Ralf Groene of Microsoft Corporation
Designing for the home office has been a strong design trends over the last few years – transitioning from the merely functional (and oft ugly) to the beautifully functional. And all indicators continue to show that the desire for stylish and functional digital equipment from mobile phones to net-books to home computers has not abated. Microsoft is one of the companies leading the way in designing digital hardware that provides us with the technological functions that we need to be productive from home or on the move without forsaking style.
Recently we had the opportunity to interview Ralf Groene, Senior User Experience Lead of the Hardware Group at Microsoft Corp. regarding some of the interesting designs Microsoft has introduced into the market over the last few years, including the Arc Keyboard and mouse and the Bluetooth Mobile Keyboard 6000.
Ralf is responsible for the industrial design of all Microsoft Hardware products, and manages a team of eight industrial designers in the User Experience Group who work on a variety of designs (some of which are discussed in this article).
Many artists/designers find inspiration in a wide variety of places: street style, travel, fashion, art, nature, architecture, furniture, trends, hobbies and countless other venues and objects. Could you share some specific inspirations for designs like the Arc Keyboard and the Bluetooth Mobile Keyboard 6000?
Our inspirations come from all over – we definitely look to fashion, architecture, automobiles and trends all over the world. Inspirations also come from observing what people do with their digital accessories.
Observing what people do and combining those insights with a modernist design philosophy is usually the path from inspiration to design. The design team really likes to study modern architecture and listen to music. Most of our inspiration comes from then discussing ideas together.
When looking at the Microsoft Arc mouse in profile it appears to have the shape of a futuristic super car (both in the unfolded and folded mode) that seems to convey a sense of speed. What inspired the design form of the Microsoft Arc mouse?
When designing the Arc mouse, we were trying to find a form that provided some comfort in the hand, but was light and pure in form language. The Arc form came about naturally through the process of finding something that just worked. There wasn’t a moment where we looked at another object and thought that we should translate it into a mouse. The inspiration was more around creating something simple and light in form – something that captured the spirit of portability.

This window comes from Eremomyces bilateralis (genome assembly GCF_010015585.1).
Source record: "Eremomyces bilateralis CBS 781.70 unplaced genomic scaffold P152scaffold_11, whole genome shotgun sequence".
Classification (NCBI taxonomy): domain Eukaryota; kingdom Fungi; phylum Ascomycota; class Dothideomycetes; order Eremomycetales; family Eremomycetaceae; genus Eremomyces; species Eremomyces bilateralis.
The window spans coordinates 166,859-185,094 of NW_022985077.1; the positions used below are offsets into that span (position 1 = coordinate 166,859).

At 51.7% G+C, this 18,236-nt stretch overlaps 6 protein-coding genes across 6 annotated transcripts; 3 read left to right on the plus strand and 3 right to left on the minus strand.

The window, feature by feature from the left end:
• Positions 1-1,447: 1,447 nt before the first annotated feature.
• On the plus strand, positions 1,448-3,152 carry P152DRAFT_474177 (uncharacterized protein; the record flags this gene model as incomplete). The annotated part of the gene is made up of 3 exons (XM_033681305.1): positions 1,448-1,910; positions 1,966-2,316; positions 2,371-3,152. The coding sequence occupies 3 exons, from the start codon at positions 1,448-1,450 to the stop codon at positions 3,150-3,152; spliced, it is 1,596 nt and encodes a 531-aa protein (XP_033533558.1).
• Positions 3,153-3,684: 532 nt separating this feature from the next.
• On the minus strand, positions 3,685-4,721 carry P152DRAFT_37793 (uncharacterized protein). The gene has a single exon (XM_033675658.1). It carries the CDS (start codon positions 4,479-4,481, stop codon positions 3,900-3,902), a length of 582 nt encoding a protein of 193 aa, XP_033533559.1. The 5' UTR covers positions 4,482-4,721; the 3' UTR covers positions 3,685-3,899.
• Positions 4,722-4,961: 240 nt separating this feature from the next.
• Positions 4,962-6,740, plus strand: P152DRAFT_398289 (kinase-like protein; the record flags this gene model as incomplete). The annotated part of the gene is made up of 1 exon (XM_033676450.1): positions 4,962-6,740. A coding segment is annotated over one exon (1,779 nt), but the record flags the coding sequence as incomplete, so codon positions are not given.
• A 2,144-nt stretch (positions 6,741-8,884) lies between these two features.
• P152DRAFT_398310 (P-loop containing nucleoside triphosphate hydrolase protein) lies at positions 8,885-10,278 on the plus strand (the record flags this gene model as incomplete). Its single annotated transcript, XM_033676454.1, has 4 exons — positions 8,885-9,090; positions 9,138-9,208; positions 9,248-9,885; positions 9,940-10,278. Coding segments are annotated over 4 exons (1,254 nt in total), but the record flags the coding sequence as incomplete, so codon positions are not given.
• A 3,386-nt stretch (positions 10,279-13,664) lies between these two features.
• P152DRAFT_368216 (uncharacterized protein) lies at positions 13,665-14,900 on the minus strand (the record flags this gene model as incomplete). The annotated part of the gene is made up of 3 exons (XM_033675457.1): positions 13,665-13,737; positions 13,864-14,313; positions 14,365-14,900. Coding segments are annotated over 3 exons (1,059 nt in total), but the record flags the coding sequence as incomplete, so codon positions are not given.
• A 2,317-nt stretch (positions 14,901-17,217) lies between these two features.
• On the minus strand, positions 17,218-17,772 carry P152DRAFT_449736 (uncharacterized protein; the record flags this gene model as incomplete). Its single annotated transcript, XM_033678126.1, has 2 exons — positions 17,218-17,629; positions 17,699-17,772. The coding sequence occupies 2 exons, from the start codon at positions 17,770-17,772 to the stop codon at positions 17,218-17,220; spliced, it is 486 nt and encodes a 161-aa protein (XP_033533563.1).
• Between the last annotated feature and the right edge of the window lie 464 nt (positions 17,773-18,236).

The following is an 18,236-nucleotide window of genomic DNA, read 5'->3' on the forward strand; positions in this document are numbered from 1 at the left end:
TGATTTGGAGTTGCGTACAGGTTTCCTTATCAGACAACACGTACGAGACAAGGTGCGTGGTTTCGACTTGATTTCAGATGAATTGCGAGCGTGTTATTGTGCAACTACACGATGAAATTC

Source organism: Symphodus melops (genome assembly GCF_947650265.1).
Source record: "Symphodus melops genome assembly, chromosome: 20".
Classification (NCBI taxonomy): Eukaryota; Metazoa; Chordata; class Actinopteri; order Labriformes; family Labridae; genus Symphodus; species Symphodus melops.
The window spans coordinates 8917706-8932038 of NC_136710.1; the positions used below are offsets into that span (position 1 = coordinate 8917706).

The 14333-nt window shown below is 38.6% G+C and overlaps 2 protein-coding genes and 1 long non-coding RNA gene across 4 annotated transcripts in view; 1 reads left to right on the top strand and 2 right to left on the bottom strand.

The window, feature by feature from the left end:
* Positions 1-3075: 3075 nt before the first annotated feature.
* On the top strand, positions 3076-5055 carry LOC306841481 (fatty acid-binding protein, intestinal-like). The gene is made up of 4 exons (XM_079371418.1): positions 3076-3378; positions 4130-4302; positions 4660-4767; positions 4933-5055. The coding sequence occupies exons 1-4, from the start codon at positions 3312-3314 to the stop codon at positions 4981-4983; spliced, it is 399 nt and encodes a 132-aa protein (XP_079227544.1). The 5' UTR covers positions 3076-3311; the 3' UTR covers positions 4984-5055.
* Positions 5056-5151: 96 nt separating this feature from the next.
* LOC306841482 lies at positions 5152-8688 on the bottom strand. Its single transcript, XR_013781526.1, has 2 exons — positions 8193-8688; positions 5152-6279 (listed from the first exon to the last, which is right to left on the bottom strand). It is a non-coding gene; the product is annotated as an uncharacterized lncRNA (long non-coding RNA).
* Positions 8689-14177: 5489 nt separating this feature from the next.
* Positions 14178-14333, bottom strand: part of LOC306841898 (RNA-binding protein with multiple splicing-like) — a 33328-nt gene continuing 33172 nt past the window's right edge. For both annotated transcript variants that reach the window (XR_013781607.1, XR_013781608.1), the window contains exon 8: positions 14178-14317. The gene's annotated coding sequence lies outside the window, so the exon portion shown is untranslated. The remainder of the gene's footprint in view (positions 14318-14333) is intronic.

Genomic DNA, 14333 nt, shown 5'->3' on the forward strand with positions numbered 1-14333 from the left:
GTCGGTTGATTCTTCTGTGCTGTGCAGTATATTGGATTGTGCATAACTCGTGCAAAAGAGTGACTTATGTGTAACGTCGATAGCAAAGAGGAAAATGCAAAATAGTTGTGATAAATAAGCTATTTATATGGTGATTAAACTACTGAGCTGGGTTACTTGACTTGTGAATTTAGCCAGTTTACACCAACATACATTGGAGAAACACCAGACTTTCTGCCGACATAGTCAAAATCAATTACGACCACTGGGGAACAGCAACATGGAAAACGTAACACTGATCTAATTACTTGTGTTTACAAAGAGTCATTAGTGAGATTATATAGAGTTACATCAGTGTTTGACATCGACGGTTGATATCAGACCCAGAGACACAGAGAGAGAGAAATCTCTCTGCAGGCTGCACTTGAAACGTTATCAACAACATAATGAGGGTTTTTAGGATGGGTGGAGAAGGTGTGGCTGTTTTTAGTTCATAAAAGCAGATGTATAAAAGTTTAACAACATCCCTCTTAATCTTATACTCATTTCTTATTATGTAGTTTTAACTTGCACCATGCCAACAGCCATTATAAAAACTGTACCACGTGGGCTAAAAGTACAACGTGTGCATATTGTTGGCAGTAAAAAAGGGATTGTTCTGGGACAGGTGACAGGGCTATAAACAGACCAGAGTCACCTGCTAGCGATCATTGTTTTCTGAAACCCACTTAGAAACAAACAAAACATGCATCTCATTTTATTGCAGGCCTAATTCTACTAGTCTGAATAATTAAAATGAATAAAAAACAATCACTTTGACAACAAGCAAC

Guide us through the process of designing the Arc Keyboard and Mouse from the user research to the two-dimensional conceptual drawing to the modeling/proto-typing to the usability testing (and focus group feedback cycle if used) and to the final product development.
We made some early observations on how and what people carry in mobile environments. Those observations let to some basic principles on the Arc Mouse. For the Arc Keyboard, we studied people’s behaviors inside their homes and observed how they used their keyboards on desks, their laps and sofas. The second step was to translate these insights into objects and interactions.
We made a number of paper prototypes to see how a mouse should fold into a more compact volume. On the keyboard we printed out some 3D forms and started to use them in our living rooms and around our coffee tables. We studied how an object like a keyboard could blend into a living room environment while still being a keyboard, just hidden in plain sight.
After we built some prototypes we liked we made more precise models and tested them with real users. Here we ensured that the usability was where we needed it to be. We discovered that slight “dishes” on a key cap increased the typing comfort substantially and that a four-way arrow pad was more usable than discreet buttons when using it with your thumb.
On the Arc Keyboard the page scrolling function is compressed into one button – a very small mouse-pad that can be operated with slight shifts from the user’s finger. Tell me how it was decided to implement this technology and the ergonomic and functional considerations of this design.
When you use a keyboard strictly on your desk, the pace scroll buttons are mostly used with your index or middle finger.
In a scenario where the keyboard is used on the sofa we found that it was more convenient to scroll pages up and down with your thumb. That was the ergonomic insight that led us to this solution. The d-pad also gave us the advantage to save space and gave us the opportunity to make [the keyboard] even smaller.
As an industrial design engineer working with hardware and software engineers in the development of keyboards and pointing devices, you have to concern yourself equally with the aesthetics as well as the functionality (including ergonomic aspects) of the products you design, how do you reconcile these two design concerns which may at times lead to conflict?